Some have argued that if we submit here that we will inevitably submit to future directives that will most assuredly come. This is a form of the “slippery slope argument.” I do not believe this argument works because we have a clear termination point to our submission to the government (i.e., when the government commands us to sin). There may be future directives in which compliance would be a sin. I believe we, as elders, are all prepared to disobey governing authorities when the appropriate time comes. 

Isn’t This a Conscience Issue? 

The short answer is “no.” A conscience issue is a debatable ethical difference of opinion or choice that lacks clear biblical support for either side of the issue.  For example, whether to enroll your child in a public school, private school, or educate at home, is a conscience issue. However, the Christian’s responsibility to pay taxes is not a conscience issue. Jesus clearly stated His response to a question about Caesar’s poll tax, “Render to Caesar the things that are Caesar’s” (Mark 12:17). One may attempt to skirt paying taxes by stating that to pay taxes would be to sin against their conscience. But, Christ would reject this logic – as He would if Christians attempted to use the conscience-issue argument with every clear command in Scripture. If a person believes that a particular issue is a conscience issue but, in reality in light of the biblical evidence, it is not a conscience issue, then that person’s conscience must be informed by Scripture. I believe that there may be some in our congregation that are convinced that it is a sin for them to wear a mask, but this is because their conscience has not been informed by the relevant biblical passages. Upon understanding and believing the relevant passages, they would become aware that it is not a sin. And, thus, they could wear a mask with a biblically-informed faith-filled conscience. 

To recap the above last two paragraphs, not every issue is a conscience issue. If we make every issue a conscience issue, we will undermine every command in Scripture to the point that we could not expect holistic obedience to any one of them.

What About John MacArthur? 

On this point, I would like to begin by saying, “I love John MacArthur.” I love his ministry, his example, his theology, his books, etc., etc. But despite all this, and despite the fact that I hope to receive a degree from his seminary in the near future, John MacArthur is just a man. He is not the Protestant pope. Just because he has made a decision in relation to their state-issued directives, we are not required to make the same decision. We are called to submit to the Lord Jesus Christ’s directive which is clearly given in the Word of God.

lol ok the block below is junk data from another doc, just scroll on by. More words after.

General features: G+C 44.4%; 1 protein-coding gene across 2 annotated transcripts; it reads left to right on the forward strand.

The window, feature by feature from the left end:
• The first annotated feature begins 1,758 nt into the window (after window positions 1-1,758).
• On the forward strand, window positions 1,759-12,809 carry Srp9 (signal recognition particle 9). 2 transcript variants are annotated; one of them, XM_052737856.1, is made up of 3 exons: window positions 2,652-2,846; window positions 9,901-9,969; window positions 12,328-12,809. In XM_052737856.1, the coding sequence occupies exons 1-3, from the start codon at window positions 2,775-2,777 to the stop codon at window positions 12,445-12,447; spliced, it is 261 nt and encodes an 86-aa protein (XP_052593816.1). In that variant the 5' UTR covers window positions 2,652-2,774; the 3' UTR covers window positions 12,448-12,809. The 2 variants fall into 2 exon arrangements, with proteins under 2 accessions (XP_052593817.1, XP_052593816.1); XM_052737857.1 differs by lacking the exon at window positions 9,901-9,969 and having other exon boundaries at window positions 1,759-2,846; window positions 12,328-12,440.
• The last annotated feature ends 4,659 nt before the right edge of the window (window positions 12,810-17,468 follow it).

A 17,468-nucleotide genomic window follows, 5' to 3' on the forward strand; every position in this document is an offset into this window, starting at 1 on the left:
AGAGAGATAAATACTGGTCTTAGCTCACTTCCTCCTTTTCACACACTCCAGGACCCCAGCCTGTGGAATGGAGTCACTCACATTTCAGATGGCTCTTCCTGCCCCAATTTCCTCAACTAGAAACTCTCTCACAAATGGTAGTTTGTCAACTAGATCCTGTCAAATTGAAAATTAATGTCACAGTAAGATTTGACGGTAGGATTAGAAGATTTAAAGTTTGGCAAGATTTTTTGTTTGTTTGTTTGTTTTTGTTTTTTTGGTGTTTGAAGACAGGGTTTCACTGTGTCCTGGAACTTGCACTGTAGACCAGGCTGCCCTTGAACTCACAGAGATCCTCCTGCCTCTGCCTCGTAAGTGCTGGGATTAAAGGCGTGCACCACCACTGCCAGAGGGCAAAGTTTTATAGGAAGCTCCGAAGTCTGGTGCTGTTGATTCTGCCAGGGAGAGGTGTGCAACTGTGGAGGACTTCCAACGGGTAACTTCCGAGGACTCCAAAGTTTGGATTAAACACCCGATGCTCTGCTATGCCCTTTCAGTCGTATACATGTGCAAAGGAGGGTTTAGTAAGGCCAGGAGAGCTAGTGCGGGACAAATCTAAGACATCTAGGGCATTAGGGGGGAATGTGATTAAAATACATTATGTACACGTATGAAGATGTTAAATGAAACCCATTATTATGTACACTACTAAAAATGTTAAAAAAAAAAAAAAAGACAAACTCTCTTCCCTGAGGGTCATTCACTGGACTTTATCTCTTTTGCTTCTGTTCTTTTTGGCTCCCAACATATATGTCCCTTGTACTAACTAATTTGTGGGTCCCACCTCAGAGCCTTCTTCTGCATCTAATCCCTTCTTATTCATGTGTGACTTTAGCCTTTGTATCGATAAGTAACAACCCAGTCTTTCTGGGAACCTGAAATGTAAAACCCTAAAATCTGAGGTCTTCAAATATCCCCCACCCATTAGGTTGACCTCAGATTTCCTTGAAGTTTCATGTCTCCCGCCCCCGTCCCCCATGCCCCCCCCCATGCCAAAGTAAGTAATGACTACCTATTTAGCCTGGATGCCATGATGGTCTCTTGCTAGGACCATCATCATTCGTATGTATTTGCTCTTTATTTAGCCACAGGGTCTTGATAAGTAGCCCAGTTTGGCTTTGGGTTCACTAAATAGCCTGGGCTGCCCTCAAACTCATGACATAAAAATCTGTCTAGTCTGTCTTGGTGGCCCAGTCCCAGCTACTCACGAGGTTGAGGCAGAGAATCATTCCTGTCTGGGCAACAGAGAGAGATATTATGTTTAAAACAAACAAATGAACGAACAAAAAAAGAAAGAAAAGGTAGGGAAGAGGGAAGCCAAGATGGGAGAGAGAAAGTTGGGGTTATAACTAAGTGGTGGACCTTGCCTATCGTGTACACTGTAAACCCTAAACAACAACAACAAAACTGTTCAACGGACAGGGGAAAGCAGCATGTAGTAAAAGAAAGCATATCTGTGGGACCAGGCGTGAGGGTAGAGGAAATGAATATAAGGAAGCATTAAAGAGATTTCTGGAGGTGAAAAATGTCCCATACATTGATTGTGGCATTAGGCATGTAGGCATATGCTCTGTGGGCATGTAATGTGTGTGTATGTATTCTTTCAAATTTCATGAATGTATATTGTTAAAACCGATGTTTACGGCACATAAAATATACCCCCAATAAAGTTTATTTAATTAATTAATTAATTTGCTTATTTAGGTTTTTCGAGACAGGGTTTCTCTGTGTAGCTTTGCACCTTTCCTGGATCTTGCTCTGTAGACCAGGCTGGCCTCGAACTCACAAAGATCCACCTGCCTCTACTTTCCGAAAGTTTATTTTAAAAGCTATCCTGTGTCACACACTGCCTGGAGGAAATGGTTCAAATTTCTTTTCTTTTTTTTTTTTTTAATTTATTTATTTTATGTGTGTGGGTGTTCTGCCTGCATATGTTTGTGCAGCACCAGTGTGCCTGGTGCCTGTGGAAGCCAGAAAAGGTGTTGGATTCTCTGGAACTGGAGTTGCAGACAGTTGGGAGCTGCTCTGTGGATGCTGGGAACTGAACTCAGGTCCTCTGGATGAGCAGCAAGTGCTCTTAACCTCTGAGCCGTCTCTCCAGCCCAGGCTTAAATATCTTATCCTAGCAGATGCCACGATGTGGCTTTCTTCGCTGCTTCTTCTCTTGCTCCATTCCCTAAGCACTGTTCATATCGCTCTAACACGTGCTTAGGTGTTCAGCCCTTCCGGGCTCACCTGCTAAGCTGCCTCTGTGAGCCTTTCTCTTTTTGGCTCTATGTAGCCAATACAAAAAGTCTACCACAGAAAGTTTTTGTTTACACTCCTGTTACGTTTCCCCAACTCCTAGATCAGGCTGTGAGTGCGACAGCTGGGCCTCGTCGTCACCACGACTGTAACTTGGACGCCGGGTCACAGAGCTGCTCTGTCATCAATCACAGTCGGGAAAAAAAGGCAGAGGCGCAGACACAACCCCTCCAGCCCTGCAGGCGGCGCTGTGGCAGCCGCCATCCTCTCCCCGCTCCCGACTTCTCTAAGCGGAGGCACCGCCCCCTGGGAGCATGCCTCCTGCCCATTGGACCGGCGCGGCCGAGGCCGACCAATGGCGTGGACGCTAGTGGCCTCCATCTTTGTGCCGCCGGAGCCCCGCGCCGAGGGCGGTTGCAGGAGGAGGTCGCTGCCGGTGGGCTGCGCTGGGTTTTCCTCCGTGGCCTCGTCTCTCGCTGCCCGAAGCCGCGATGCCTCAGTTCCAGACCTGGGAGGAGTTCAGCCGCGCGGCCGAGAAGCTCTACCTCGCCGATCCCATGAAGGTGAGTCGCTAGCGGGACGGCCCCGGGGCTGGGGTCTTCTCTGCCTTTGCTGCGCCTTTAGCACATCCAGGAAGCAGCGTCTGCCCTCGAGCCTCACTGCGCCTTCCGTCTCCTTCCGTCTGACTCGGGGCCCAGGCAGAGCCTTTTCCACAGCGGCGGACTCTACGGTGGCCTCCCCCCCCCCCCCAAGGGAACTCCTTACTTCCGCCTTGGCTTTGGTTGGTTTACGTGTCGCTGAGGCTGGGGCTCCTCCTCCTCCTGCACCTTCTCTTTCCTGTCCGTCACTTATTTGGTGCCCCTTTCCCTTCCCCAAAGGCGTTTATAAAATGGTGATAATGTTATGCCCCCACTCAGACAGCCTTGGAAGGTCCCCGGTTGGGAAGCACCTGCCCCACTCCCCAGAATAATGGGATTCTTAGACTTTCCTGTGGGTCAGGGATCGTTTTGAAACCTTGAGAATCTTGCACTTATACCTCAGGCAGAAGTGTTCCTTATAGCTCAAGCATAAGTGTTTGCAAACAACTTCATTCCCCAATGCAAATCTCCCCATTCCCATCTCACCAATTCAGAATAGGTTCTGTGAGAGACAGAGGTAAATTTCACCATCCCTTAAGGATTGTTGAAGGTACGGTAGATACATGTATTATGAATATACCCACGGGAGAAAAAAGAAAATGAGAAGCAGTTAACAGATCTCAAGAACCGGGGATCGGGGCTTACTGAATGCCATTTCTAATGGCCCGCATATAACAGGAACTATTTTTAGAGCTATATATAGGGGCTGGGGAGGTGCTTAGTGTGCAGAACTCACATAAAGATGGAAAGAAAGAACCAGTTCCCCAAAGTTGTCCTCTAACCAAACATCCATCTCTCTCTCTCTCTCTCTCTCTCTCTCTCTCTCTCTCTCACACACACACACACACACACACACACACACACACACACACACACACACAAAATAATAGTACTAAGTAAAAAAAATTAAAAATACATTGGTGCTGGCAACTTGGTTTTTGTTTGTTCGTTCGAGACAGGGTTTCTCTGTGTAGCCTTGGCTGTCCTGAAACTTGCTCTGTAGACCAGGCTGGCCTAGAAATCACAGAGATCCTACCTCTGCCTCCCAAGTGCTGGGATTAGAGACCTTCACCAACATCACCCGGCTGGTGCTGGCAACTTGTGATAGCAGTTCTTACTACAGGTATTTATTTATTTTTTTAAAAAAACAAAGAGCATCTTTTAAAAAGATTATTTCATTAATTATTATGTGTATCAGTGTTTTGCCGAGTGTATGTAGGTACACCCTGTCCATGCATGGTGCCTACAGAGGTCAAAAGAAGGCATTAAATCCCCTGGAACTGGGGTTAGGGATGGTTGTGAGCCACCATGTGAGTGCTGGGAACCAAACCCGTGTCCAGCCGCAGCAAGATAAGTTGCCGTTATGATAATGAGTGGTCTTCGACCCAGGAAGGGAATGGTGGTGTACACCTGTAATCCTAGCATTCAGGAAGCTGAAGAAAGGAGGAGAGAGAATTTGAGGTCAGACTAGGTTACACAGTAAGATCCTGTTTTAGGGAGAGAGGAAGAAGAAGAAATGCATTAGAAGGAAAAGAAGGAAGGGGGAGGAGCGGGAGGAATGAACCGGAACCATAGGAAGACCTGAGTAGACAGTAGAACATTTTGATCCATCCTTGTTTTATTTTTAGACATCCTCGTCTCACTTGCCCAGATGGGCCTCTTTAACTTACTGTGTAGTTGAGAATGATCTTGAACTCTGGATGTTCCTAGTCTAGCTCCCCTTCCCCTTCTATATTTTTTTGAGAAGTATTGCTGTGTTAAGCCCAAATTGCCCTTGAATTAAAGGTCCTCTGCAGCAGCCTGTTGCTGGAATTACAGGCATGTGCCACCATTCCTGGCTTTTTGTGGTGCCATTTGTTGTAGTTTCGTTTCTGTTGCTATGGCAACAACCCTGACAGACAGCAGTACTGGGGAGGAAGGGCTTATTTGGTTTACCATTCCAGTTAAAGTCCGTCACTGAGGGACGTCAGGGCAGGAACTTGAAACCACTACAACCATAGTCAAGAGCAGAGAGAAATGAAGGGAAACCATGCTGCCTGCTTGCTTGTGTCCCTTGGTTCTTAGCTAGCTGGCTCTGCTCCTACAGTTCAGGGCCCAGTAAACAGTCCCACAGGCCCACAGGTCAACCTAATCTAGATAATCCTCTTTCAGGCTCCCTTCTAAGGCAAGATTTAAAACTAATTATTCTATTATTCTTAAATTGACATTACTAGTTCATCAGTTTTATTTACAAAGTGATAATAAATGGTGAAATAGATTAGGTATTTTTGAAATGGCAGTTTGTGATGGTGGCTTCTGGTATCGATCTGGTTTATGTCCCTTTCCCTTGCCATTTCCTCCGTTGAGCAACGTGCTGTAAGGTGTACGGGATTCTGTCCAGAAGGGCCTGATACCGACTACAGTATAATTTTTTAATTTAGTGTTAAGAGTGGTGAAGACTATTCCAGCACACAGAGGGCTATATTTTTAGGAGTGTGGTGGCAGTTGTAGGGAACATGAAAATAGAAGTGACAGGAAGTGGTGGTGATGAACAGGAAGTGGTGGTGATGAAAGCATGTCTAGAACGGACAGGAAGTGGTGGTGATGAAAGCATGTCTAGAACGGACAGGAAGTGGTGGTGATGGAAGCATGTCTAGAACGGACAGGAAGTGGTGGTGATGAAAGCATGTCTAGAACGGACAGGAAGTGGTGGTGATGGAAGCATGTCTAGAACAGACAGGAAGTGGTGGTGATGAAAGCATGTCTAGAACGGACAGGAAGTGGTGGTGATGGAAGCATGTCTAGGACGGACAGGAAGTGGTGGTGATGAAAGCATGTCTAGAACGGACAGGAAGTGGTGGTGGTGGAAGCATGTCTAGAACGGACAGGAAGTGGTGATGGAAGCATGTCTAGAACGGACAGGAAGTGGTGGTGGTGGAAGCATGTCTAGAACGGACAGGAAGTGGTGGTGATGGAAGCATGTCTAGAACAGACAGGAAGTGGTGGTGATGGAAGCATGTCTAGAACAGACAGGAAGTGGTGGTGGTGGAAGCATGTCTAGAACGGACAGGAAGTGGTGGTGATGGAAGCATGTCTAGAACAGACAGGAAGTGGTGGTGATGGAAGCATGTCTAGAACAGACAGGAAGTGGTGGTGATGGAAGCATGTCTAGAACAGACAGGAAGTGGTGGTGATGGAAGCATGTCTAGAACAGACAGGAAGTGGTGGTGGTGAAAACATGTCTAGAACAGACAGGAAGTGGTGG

The government of California ordered all churches in California to not gather in groups of 100 or more. With a church of over 5,000 in attendance, this directive made church gatherings impossible for GCC. Scripture calls Christians to gather as a church and “not forsake our assembling together” (Heb 10:24-25). Therefore, it is a sin not to gather and obedience to the government would require disobedience to God. This is the right time to disobey! We applaud MacArthur and GCC at this point! 

The government of California ordered there to be no singing in California churches. Scripture calls churches to sing (Col 3:16; Eph 5:18-19). Therefore, to not sing would be a sin. Again, obedience to the government would require disobedience to God. This is the right time to disobey! We also applaud MacArthur and GCC at this point! 

The government of California has ordered that those who do attend church wear masks and to practice social distancing. There is no biblical prohibition against wearing masks or standing 6 feet apart. There is a biblical warrant to submit to governing authorities (as discussed above). Therefore, as I play armchair quarterback from Montana, I wish that MacArthur and the GCC elders were requiring masks and practicing social distancing. I don’t believe there is biblical justification for disobedience at this point. But, I love John MacArthur and I’ll continue to trust the Spirit’s leading in his own heart to do what is best for his own church along with the other elders. This leads me to my final point in this overly long blog post…

Submitting to Your Elders

Imagine for a moment that there is biblical justification for refusing to submit to Governor Bullock’s mask mandate. Even if I, and Pastor Bryan, and all the other GBC elders were somehow wrong about our position on masks, you would still have a reason to put on a face-covering before entering the church building on Sunday mornings.

“Obey your leaders and submit to them, for they keep watch over your souls as those who will give an account. Let them do this with joy and not with grief, for this would be unprofitable for you.” (Hebrews 13:17)

This is one of those verses that as an elder you don’t want to bring out, except about once in a decade. In a similar vein, wives are called to submit their husbands (Eph 5:22). But in my less than a decade of marriage experience, I’ve found that it doesn’t work very well to say, “Honey, you need to submit!” Things don’t usually go well with that approach. I feel similar in quoting Hebrews 13:17. 

The truth is, church, we, as your elders, love you and are doing our best to faithfully lead our church. We want to honor the Lord Jesus Christ by faithfully adhering to His Word. We want to serve in such a way that leads to you and your family’s spiritual flourishing. So even if you disagree with all of the above, please trust our hearts and joyfully come along with us. 

None of us like the masks. We look forward to a change. But, I would say that the masks have not disrupted my family’s fellowship on Sunday mornings. This past Sunday I had about 25 people in my Sunday School class. Everyone wore masks and the time carried on almost as normal. In the worship gathering, we sing with masks on. Some people slip their nose out to get more oxygen, or roll their masks up from the bottom – perfectly acceptable practices. Several in the body are wearing face shields or similar, but slightly strange, face-covering devices! (Feel free to be creative!)

The masks may be an unnecessary limitation placed on us by our governing authorities, but we can continue to worship and fellowship as a church. And for this we are thankful. As 1 Timothy 3:15 states, the church is the “pillar and support of the truth!” By God’s grace, this is what we have been as a church for many decades. And, by God’s grace, this is what we continue to plan to be!